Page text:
The reactions across the Union and even across the Atlantic are quite interesting. It is not difficult to imagine the faces of Mr. Sarkozy, Ms. Merkel, and Mr. Cameron after learning about the referendum. According to the FT, “reacting with scarcely disguised anger to Athens’ unexpected move, Angela Merkel […] and Nicolas Sarkozy […] summoned George Papandreou […] to emergency talks in Cannes on Wednesday to buttress the Eurozone’s position on the eve of the G-20 summit.” Sarkozy has been one of the most vocal on the Greek R-bomb, and he declared that “This announcement of a referendum surprised all of Europe. France wants to remind Greece that the unanimously adopted plan last Thursday of 17 Eurozone members is the only way to resolve Greek debt problems. Giving the people the chance to express themselves is always legitimate, but the solidarity of the whole Eurozone can only be sustained if everyone does what they are supposed to do.” Sarkozy’s plans prior the G-20 meeting taking place in the French city of Cannes this coming weekend, were to show the world economic powers that the EU was able to agree on a plan. Instead, Sarkozy has been trying to maintain unity. Frederic Delpeche clearly explained that “Greece’s actions are a cold shoulder for Sarkozy, and he has been weakened by it. He thought he would be able to show ofWhy is the Greek Referendum Right, but Absolutely Wrong? f this ambitious plan. Now they’re trying to pick up the pieces and glue the thing back together in last-minute meetings.”

European leaders all very well understand the meaning of it and the consequences of a global contagion. However, the European leaders are politicians playing politics. The political game has gone on for too long and clearly endangered the stability of the Union politically and economically. The hypocrisy of European political parties and especially in France is quite striking, but not surprising. For example in France, in a period of elections for the presidential race of 2012, the Socialist Party as well as the Front National – extreme right – are supporting the Papandreou’s plan for a referendum for obvious political gains. This political game has to cease as the credibility of the Union and of its leaders in solving the crisis is at stake.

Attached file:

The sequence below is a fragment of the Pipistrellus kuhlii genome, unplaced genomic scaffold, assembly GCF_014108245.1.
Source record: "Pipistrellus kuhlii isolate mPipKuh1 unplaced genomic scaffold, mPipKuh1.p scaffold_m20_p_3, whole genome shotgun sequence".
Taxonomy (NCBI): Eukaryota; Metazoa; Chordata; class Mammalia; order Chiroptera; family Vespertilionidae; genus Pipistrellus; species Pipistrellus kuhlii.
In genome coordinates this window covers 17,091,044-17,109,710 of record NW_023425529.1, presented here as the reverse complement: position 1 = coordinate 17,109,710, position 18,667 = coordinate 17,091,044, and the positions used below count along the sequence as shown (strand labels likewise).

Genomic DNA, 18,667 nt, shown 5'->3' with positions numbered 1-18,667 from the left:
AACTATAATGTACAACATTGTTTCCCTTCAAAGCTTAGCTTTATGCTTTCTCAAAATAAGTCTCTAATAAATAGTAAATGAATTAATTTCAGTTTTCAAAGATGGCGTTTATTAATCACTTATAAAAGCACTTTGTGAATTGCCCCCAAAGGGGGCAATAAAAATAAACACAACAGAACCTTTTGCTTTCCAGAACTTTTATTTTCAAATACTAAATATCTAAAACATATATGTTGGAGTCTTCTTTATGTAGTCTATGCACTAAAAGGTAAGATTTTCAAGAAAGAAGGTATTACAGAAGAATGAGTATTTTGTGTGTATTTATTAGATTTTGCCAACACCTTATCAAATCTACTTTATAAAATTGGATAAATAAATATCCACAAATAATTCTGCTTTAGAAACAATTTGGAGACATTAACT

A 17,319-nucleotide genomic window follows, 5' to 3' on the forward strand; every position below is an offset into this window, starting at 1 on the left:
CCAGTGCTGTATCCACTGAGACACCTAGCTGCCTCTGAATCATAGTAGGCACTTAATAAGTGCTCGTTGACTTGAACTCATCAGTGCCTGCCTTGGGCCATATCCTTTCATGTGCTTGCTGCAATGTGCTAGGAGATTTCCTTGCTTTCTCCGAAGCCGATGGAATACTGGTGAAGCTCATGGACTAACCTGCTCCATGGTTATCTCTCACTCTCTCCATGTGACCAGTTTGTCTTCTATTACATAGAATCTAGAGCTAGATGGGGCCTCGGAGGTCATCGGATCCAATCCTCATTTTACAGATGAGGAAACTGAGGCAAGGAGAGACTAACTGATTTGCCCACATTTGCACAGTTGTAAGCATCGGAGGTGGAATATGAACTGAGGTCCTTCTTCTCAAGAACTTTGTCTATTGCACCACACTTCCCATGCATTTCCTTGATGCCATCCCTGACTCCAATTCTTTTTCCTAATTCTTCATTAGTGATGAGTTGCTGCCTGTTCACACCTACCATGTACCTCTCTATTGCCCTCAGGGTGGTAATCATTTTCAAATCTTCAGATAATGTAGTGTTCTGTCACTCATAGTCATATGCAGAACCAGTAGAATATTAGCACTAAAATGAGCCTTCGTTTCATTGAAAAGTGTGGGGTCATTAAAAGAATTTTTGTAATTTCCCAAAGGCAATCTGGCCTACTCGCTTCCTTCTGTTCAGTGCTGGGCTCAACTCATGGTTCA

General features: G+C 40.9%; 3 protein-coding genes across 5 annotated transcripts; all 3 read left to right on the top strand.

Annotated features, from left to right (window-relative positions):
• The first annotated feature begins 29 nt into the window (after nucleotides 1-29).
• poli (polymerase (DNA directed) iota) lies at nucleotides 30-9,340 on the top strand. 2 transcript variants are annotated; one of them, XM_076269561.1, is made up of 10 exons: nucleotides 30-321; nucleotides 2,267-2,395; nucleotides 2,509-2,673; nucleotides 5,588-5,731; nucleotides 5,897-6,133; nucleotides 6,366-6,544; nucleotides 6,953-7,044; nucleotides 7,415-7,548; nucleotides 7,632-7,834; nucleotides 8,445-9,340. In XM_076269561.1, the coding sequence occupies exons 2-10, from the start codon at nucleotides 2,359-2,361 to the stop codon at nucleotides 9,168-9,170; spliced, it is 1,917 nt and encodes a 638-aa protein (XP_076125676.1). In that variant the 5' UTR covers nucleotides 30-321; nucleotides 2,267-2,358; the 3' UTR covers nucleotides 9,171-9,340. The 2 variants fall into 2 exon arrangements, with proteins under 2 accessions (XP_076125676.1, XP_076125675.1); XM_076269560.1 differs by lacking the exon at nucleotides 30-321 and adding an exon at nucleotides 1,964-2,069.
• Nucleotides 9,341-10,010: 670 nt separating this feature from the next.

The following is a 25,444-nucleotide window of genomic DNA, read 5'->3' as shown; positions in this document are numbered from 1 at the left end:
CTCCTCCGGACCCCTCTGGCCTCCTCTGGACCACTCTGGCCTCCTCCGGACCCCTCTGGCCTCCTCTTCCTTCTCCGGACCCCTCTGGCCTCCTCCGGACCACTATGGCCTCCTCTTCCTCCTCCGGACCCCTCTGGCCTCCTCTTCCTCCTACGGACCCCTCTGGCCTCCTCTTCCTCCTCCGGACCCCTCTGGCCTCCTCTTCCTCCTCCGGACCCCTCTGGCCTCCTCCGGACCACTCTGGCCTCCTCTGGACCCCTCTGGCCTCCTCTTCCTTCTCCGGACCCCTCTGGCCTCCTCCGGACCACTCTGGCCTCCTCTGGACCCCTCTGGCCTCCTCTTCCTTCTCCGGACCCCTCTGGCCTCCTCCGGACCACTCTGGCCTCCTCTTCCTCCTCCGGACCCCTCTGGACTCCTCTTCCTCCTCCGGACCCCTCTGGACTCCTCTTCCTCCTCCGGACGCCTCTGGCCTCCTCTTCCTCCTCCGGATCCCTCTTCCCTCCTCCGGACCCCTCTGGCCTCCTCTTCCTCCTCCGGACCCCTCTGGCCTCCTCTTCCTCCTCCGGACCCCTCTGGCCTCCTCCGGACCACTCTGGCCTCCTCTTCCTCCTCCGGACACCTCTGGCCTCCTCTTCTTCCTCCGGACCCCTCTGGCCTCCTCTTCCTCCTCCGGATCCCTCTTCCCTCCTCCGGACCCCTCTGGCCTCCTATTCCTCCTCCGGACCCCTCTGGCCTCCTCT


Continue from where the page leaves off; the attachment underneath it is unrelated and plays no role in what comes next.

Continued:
In a very well written piece, “Union of Choice,” Ronny Patz wrote a positive – which is hard to find in these dire times – and insightful piece on the future of the EU. His argument is that the EU can survive as Europeans realize the benefits of the Union. The European citizens are the missing element for a successful Union. Ultimately, the EU and the euro will survive and be successful if Europeans decide its future and shape.

Last, in case the Greek Prime Minister survives European and world pressures and decides to move ahead with the referendum, the right question should be: Should the Greek political elite responsible for the crisis be held accountable and sent to jail?



Maxime H.A. Larivé

Maxime Larivé holds a Ph.D. in International Relations and European Politics from the University of Miami (USA). He is currently working at the EU Center of Excellence at the University of Miami as a Research Associate. His research focus on the questions of the European Union, foreign policy analysis, security studies, and European security and defense policy. Maxime has published several articles in the Journal of European Security, Perceptions, and European Union Miami Analysis as well as World Politics Review.